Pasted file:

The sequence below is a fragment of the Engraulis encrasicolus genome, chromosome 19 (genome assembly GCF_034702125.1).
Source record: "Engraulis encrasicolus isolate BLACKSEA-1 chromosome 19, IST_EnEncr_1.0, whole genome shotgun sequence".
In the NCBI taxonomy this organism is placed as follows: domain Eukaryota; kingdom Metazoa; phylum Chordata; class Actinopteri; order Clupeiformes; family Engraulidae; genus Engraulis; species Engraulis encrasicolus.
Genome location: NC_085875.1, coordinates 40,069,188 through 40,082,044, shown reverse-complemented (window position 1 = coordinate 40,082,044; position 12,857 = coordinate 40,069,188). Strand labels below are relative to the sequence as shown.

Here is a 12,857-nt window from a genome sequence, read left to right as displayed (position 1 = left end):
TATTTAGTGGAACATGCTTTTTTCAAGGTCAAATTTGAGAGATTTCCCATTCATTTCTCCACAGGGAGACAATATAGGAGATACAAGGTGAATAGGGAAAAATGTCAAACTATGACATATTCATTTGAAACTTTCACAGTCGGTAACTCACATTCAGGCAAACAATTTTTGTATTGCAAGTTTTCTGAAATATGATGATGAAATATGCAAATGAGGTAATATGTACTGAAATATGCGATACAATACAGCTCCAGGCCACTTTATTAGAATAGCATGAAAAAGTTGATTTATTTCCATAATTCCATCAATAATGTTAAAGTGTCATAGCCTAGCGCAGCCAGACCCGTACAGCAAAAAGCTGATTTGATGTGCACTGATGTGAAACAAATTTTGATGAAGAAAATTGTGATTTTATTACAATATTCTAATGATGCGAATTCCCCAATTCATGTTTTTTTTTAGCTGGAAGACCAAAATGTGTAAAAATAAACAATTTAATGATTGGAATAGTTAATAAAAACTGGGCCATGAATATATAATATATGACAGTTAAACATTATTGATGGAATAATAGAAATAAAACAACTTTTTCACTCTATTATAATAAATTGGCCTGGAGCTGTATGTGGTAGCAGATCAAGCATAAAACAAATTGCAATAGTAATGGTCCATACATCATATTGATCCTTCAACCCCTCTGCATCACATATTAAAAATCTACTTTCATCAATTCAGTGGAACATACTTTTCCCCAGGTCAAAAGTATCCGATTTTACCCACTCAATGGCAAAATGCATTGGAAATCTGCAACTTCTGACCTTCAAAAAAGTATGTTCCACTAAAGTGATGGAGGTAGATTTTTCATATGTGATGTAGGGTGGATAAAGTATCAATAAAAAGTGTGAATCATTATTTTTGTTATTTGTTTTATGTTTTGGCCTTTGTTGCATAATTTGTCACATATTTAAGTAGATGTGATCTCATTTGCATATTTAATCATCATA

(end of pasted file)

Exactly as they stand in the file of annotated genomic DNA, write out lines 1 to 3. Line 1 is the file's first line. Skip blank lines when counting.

The sequence below is a fragment of the Engraulis encrasicolus genome, chromosome 19 (genome assembly GCF_034702125.1).
Source record: "Engraulis encrasicolus isolate BLACKSEA-1 chromosome 19, IST_EnEncr_1.0, whole genome shotgun sequence".
In the NCBI taxonomy this organism is placed as follows: domain Eukaryota; kingdom Metazoa; phylum Chordata; class Actinopteri; order Clupeiformes; family Engraulidae; genus Engraulis; species Engraulis encrasicolus.